Piercing pain shot up through my right leg and I screamed, leaping back to the safety of the dusty Hel Road. Left hand still extended, I limped back to the Tower as my steed whinnied in laughter. I unclenched my teeth long enough to glare at him: “So you think this is funny?”

“No, dearest, it is not,” he said, “but you do look a bit funny standing like that.”

“And you,” I turned a baleful gaze at Mordgud, “what is the meaning of this?”

She was slightly smiling when she gestured at my chest: “You sought to enter as a messenger of Asgard, in Frigga’s fine livery of white and blue. That means nothing here. You must give up your title to enter.”

penannula brooches

penannula brooches

With a growl I removed the penannular brooches pinned above each breasts, releasing the front and back panels they held, then carefully lay the embroidered white cloth atop my steed’s back. “I leave my title and tabard behind. Is anything else required?”

“Your sky blue quilted coat,” she said, “must stay as well. There will be no more need of armor than of sword.”

I was struggling to remove my gambeson’s sleeve one-handed when she added: “Your riding trousers are part of your uniform, and you are not riding here on behalf of Asgard, so take them off. Your boots are for running, and you will not be running.” I took all of those off. [3]

“If you wanted me naked as a new born babe,” I quipped, “you could have just said so.” At this point I was down to off-white linen underpants, breast-band and yellow wool socks, standing fists on hips with as much dignity as I could muster. [4]

“No,” she said with a slight smirk, “this will do. Proceed, but do not look down as you cross.”

Lofn would lose a gut laughing if she could see me now.

I turned and made way once more to the bridge, keeping my eyes fixed on the distant black iron Hel-Gate that hid the dealings of the dead from prying eyes. Now the bridge seemed smooth and thatched with gold, at least in my peripheral vision, and felt the same as I warily stepped upon it. Reassured, I easily crossed it, ignoring the deafening sounds of river and steel clashing below.

The water’s edge on the other side was lined with nearly dead trees, precariously balanced, with roots desperately clutching at the ground to avoid falling in.

The gate ahead was nestled in a gothic arch, piercing the shiny black stone that covered Helheim’s fortified wall. A musty smell made me sneeze as I walked the across the dead field, noticing bits of rusty metal sticking out of the ground that might have once been weapons.

“Pray let me enter,” I said to the gate, there being no guardian in sight, but received no response. I started pounding the door, “Let me in, I must see Hela!”, striking harder and harder, ignoring the pain of my fist. Screaming, kicking, hitting, I continued until my knuckles were raw and bleeding, even trying with my head, until I sank breathless to the ground on my knees.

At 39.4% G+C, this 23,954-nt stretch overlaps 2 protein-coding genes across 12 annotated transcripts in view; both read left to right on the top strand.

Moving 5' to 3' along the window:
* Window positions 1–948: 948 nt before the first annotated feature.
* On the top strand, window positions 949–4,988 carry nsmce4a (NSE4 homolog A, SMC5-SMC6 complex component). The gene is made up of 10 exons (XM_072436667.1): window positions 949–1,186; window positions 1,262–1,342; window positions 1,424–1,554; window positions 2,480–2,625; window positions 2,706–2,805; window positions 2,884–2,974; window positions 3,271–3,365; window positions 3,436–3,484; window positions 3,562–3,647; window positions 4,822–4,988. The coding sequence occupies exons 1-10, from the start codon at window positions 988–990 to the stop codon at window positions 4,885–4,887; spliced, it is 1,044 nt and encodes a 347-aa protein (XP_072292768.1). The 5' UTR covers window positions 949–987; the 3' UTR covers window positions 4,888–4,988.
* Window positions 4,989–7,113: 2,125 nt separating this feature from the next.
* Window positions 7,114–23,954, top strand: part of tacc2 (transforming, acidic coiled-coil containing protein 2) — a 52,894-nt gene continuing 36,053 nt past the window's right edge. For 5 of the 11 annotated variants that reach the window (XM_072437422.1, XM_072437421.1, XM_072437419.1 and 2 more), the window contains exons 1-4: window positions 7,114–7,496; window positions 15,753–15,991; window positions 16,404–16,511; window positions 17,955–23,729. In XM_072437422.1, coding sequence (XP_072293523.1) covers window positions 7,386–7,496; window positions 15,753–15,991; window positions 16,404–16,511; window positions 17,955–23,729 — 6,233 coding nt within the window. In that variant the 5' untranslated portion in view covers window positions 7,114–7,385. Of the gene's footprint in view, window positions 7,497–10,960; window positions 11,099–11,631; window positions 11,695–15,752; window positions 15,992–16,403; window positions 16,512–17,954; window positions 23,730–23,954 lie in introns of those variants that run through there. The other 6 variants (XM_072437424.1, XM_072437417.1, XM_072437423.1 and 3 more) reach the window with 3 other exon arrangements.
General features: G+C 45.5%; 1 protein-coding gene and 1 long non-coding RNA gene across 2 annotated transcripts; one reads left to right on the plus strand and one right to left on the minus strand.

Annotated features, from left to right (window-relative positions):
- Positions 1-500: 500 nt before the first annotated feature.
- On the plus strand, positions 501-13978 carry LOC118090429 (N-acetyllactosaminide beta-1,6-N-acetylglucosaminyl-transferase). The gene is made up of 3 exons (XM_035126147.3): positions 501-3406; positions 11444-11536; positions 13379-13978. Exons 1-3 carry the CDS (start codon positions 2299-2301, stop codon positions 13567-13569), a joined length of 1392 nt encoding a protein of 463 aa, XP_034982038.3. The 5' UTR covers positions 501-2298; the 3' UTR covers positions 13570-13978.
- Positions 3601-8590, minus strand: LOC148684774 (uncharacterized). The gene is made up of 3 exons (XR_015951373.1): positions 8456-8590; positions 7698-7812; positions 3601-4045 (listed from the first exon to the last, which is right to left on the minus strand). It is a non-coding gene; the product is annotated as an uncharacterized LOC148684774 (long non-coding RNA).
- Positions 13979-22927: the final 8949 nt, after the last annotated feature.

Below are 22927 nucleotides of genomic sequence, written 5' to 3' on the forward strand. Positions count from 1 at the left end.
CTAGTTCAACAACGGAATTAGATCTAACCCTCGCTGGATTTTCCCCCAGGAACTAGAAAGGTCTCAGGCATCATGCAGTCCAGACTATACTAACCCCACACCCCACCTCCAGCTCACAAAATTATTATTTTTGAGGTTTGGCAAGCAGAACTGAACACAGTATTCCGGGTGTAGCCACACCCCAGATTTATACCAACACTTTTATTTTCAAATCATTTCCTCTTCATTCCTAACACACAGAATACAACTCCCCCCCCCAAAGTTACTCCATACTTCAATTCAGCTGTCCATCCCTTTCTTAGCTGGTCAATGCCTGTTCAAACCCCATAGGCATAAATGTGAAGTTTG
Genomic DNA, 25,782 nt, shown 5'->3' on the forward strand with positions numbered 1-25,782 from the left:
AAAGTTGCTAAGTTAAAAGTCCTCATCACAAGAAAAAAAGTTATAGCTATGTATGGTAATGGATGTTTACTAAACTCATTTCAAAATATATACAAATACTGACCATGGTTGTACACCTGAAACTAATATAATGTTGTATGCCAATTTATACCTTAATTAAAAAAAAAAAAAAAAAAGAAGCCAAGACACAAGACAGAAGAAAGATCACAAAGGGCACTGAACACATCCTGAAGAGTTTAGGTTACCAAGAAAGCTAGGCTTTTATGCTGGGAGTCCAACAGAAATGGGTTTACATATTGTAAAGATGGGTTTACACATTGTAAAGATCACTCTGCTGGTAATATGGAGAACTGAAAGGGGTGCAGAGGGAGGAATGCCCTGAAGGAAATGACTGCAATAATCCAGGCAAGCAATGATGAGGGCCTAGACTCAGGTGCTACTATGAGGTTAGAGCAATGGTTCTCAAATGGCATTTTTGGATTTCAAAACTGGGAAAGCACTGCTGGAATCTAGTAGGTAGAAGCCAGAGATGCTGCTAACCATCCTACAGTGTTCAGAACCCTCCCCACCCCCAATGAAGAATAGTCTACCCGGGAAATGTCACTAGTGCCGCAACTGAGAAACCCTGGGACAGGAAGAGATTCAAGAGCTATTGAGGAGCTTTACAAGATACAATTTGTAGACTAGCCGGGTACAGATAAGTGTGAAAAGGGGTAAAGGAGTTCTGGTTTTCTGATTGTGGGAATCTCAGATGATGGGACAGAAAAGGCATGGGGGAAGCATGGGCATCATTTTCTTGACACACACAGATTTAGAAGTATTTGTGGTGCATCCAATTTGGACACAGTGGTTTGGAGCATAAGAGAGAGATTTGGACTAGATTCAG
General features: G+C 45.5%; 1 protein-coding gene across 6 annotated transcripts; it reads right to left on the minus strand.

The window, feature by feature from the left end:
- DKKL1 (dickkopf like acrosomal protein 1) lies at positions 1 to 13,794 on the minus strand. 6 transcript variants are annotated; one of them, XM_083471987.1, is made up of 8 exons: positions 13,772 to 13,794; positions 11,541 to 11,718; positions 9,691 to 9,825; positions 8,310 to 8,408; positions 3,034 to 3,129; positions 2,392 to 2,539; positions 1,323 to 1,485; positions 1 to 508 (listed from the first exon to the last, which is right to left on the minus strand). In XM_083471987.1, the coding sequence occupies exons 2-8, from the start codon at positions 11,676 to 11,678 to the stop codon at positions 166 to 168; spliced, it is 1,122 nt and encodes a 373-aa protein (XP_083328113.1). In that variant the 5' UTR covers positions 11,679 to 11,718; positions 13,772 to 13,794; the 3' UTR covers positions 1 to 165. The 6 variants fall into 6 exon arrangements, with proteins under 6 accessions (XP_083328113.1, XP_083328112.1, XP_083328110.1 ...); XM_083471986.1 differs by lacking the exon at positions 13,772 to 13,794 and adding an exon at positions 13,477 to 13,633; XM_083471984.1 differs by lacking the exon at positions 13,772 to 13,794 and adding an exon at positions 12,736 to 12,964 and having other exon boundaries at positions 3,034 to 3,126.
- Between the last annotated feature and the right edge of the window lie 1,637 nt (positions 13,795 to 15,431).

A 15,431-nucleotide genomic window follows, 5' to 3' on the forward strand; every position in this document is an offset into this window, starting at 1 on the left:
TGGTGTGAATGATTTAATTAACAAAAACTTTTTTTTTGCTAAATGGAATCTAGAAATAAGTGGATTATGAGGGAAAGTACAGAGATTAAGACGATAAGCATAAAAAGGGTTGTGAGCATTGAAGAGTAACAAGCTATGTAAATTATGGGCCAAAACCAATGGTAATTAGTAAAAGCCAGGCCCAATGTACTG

“Please,” I whispered, right cheek and palm pressed to its rugged cold iron surface, “I beg you. I have given up all I had to give for this. I have nothing left:

With no title nor trust, no friends catching my fall.
No ruler grants me role, no mantle gives me warmth.
Nearly naked I kneel now, clutching coils of my will.
I pray to the blessed, bring back to my corpse,
A suitable soul, be sent in my stead,
To carry on, and care for my kin.
My leash of desire, my spells of breath,
Release the deserving, that dwells in death.”

I shivered, seeing fog pour from my mouth, as arm hairs stood to defend me from sudden cold. On my left shoulder I felt a hand, as gentle as any mother’s could be.

“That was a fine prayer,” she said softly, “yet there is one more thing to let go of.” I craned back and saw the caring voice came from Mordgud bent over, surprising me with the concern on her face.

“I can’t,” I croaked. “It’s all I have left.”

She cradled my cramping left hand in her own and knelt beside me against the gate.

“Hela cannot condone keeping the human world frozen. She will not demand or threaten like the others. She will simply wait, and I will wait with you, as long as it takes.”

We sat in silence as I despaired. Eventually I noticed her breathing was matching mine when I took a sharp inhale and sighed, letting my shoulders slump.

She nodded and reached at her belt, pulling out a short knife to show me. Its round handle was white as bone, and its pommel held a small opaque green stone. The blade was short, wide and rounded, thick as a sword but barely longer than my palm, with a surface resembling a river’s currents. The Damascus steel’s patterns seemed to shift and flow as I stared in fascination.

“Her name is Oathbreaker, a gift from my father. In the left hand, her pommel will open any door. In the right hand, she will cut through any binding. Either usage will open the way for you.” She grew still as stone and waited with the proffered weapon between us, knowing I could not use my left hand without releasing the Winds.

My right hand hovered over the hilt, trembling with indecision as I bit my lower lip. I could see the pulse upon her neck. One quick slash would slay her,  and the gates always opened to welcome the dead.

I seized the handle, turning the blade upright.

I could feel my own heart thudding while staring at the shifting steel-gray river. My own death would also do. Her neck, or mine? I wondered.

I leaned the tip forward. Better her than me.

Clenching my teeth, eyes narrowing, I prepared my resolve to strike. She slowly cocked her head, further exposing her jugular.

I… what kind of monster have I become that I would consider sacrificing someone for selfish gain? Blinking slowly, I brought the blade to rest under my own chin. I accuse me now: of scarring the child of my flesh and blood with sight of my death, of imposing duress on a world for my personal needs, of betraying Frigga’s trust and that of my friends, of endangering my most dear companion in my recklessness. Truly it is I who deserves to die.